Life as an expatriate....the 5 stages of integration.... Life & Style

Thursday, February 11, 2010 by Catherine Hutt United Kingdom

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Have you recently moved to Rome from abroad? Been here a while? Or are you an old-timer? Whatever phase of the expat evolution you are at, you are sure to recognise these feelings....read on, then share your thoughts...!
The Honeymoon (tourist) phase: Everything is exciting and new. You may consider the new culture ideal, even better than the one you left behind. Any problems or frustrations are quickly overcome as you are charmed by the new place in which you find yourself. Everyone is very nice and you feel very positive about your future, making plans to see, do and taste everything. You offer cheery, if somewhat mispronounced, greetings to everyone you pass and wonder why others complain about things that to you are just part of the charm.
The Shock phase: Some time has passed, and suddenly all those little frustrations seem to be growing. You become preoccupied with the strangest of things and take every opportunity to tell others why your countrymen do it better! If you meet someone from your own or a similar culture, you may become dependent on them, which in turn will lead to a depression routed in the fact that you know you should be making an effort to meet the locals. You may take a trip home, where you will of course pretend that your new life abroad is nothing short of perfect.
Adjustment: Eventually you pass through the shock phase and acquire a new-found appreciation for the place that you have tentatively begun to call home. You learn to deal with the differences, and can even laugh about them, though you may be guilty of trying to integrate the new culture with your own beliefs! You double your efforts to learn the language, and it seems to be paying off when you make local friends, who you join wholeheartedly in poking fun at the tourists. Friends or family may visit and you show off your new home with such pride you may as well have built it yourself! You relapse into shock mode just once or twice a week now, and begin to contemplate the possibility of staying forever.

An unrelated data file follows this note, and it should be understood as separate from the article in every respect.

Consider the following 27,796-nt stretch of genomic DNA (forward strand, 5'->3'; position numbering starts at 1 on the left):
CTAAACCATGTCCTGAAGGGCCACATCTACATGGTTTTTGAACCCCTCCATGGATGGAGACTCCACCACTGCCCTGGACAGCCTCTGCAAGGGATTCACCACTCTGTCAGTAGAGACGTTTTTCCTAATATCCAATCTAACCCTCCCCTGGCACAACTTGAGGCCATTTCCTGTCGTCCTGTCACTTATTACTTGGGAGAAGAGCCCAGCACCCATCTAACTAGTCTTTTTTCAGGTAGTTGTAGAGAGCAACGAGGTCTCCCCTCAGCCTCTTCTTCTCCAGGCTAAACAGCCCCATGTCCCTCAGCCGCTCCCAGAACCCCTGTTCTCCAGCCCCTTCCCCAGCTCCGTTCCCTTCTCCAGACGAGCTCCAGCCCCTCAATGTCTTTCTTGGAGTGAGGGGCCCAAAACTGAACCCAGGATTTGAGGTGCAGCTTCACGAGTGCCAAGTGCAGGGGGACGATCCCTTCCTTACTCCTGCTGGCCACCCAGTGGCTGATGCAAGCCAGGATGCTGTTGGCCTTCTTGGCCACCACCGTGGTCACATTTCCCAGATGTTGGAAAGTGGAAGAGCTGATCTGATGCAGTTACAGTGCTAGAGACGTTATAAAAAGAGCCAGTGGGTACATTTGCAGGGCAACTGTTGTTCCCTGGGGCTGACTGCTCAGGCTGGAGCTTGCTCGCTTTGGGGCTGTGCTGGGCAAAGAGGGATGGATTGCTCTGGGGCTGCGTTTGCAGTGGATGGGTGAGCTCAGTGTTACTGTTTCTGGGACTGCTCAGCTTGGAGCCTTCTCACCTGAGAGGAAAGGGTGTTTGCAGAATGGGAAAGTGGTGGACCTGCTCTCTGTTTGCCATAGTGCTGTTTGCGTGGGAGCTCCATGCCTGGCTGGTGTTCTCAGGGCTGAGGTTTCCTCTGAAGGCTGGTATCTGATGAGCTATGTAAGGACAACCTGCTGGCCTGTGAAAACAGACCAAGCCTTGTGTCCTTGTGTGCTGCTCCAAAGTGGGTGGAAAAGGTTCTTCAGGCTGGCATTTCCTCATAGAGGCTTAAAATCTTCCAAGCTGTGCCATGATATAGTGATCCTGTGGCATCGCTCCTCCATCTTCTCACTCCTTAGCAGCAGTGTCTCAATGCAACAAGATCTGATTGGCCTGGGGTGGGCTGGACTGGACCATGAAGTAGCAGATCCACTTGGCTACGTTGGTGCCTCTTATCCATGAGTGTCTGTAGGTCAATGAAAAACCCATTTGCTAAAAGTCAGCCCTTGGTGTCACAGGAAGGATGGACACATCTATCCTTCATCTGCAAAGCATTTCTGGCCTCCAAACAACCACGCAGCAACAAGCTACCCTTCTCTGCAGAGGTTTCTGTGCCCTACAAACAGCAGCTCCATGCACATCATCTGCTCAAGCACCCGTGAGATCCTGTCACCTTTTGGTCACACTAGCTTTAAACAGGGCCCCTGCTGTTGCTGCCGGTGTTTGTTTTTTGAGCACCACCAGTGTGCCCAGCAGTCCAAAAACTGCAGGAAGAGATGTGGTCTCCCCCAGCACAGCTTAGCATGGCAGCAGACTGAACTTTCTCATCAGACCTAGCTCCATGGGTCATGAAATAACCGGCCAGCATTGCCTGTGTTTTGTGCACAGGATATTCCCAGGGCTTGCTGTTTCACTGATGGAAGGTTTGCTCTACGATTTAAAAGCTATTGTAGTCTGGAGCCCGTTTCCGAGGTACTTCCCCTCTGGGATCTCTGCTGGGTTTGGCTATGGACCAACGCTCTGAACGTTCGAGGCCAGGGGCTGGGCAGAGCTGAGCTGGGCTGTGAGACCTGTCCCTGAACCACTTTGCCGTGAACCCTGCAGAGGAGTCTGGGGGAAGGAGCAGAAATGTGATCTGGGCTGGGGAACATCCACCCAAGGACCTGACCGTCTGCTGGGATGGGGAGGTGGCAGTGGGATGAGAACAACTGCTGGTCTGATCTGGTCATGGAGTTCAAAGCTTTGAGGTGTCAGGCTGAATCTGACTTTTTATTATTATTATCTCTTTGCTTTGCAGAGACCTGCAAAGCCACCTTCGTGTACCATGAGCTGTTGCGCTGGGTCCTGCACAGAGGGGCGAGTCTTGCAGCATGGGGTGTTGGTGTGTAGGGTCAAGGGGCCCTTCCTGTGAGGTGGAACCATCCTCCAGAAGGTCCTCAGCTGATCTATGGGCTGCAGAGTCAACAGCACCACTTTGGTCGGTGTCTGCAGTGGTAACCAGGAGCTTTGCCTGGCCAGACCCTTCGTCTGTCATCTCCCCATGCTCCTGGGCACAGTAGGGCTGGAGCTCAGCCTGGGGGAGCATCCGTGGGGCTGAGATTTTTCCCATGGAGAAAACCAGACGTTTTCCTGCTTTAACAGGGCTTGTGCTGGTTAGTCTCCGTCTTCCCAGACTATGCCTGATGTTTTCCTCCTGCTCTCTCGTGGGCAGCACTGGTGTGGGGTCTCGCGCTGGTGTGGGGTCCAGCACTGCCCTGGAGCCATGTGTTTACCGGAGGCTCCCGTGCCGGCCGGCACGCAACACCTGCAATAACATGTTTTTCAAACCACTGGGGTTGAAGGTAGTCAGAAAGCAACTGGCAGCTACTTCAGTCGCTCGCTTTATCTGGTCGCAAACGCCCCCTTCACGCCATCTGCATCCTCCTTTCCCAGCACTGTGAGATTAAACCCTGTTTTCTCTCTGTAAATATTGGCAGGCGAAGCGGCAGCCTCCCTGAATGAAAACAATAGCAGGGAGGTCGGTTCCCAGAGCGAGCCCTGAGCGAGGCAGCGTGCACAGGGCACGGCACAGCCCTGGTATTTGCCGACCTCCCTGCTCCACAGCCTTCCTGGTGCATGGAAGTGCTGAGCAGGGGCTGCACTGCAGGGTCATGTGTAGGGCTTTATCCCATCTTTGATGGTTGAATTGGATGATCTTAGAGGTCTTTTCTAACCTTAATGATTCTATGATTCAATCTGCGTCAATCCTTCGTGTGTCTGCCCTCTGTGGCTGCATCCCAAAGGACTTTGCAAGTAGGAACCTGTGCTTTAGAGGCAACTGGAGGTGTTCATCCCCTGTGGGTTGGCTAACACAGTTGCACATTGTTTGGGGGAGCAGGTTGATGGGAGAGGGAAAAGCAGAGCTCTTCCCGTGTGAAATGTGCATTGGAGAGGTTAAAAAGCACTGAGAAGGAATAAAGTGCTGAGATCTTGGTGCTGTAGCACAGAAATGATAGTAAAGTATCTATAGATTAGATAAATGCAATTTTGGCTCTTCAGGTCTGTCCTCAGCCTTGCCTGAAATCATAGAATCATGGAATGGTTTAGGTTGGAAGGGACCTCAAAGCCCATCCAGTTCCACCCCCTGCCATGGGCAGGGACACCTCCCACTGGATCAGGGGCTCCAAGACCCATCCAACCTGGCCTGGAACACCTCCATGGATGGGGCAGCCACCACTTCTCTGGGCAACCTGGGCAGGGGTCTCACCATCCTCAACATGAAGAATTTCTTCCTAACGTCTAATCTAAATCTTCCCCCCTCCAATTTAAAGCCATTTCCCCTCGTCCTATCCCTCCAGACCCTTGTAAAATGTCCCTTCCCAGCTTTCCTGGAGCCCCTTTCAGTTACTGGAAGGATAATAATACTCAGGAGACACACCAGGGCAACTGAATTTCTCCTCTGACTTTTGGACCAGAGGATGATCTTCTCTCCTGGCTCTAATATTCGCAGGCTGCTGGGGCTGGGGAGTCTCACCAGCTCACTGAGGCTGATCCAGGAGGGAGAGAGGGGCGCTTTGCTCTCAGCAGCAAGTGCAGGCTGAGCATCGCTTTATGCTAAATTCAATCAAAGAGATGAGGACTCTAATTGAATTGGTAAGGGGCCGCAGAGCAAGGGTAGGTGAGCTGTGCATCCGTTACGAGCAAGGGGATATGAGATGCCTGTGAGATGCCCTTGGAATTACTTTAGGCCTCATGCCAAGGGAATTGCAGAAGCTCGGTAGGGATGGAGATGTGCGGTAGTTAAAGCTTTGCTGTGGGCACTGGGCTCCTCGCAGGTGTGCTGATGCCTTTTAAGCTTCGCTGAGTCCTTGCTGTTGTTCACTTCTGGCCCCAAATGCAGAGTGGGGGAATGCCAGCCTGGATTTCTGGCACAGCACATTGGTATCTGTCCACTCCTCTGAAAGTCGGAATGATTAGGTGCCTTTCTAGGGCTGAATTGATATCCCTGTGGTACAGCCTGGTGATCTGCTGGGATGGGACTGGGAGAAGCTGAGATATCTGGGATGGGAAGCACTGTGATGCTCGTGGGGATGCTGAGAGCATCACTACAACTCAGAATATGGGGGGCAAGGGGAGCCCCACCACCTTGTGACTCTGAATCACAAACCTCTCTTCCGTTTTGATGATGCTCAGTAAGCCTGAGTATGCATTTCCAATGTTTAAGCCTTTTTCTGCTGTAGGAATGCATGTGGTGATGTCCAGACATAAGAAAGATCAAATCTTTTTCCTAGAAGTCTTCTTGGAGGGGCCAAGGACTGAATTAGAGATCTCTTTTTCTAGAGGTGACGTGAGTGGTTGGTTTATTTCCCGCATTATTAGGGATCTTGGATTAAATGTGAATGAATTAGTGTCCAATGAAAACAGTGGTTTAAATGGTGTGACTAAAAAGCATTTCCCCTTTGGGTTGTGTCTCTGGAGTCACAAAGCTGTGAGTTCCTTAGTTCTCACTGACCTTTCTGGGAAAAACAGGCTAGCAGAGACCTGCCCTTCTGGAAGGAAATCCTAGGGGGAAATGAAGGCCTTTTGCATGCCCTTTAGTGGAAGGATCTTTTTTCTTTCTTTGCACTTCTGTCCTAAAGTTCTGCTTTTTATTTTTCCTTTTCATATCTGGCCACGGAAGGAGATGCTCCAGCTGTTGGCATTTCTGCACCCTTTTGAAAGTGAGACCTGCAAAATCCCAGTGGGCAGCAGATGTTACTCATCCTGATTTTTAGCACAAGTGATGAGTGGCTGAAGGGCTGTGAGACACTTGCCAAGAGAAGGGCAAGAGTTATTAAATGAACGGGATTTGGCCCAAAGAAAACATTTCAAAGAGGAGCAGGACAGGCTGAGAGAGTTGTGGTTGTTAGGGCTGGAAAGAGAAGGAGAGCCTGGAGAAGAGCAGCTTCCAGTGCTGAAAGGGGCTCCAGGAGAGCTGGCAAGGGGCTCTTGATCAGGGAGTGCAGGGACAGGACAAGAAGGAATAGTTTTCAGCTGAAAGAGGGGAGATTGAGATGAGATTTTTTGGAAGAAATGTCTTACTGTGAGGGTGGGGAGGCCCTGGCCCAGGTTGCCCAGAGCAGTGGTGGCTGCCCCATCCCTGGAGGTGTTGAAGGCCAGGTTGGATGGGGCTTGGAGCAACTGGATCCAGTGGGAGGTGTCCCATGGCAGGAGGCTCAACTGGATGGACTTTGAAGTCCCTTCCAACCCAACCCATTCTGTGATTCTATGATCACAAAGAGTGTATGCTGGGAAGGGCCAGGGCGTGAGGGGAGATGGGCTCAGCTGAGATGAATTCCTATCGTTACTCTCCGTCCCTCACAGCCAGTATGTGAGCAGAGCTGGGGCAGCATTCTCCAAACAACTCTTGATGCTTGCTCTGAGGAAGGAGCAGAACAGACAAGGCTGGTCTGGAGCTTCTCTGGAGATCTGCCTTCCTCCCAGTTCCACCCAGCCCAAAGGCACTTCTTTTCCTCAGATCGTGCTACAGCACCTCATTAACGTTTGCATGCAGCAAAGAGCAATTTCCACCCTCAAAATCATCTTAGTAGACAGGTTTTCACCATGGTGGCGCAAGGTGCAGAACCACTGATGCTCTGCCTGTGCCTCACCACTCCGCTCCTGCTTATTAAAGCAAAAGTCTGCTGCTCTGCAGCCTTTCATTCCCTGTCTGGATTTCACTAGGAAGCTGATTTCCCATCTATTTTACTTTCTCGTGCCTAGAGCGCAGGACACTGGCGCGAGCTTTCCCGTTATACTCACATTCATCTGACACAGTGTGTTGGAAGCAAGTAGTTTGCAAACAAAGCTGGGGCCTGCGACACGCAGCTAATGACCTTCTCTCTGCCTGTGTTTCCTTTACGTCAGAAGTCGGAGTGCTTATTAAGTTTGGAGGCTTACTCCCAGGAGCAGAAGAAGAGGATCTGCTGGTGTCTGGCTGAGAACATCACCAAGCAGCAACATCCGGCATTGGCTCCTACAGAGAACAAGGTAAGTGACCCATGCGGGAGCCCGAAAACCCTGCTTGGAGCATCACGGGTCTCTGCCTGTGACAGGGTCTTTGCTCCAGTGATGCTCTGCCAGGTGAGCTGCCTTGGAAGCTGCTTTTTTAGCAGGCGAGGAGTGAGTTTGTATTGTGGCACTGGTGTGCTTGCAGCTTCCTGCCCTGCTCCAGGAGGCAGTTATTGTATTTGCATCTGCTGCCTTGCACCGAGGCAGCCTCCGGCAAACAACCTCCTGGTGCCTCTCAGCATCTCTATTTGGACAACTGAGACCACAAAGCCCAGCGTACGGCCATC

Re-entry shock: This is the shock of returning to your homeland after a long period spent in your new country. Everyone is happy to see you and you are happy to see them, but you are already missing your new home (though use of the phrase 'home' to identify your new country is limited after the outrage it causes the first time you use it in front of friends and family!) You realise how much you have changed, how much everyone else hasn't, and how little they now understand about your life, which makes you a little sad. You feel almost like a stranger in your own culture and are glad to return to your new home.
Acceptance: Whether a natural acceptance or a lack of energy to fight anymore, you finally learn to live with the new culture. Though you feel you may never be fully accepted by it, you develop a bi-cultural identity, blending your favourite parts of the life you have now and the culture you left behind. Rants about how your country does it better are now a rare occurance, and shockingly, you may even concede that the new one does it better! Ultimately, you realise the reasons for your being there, appreciate the positive effects it has had on your life, and look forward to a fun future of meeting new people and broadening your horizons!

Catherine Hutt United Kingdom


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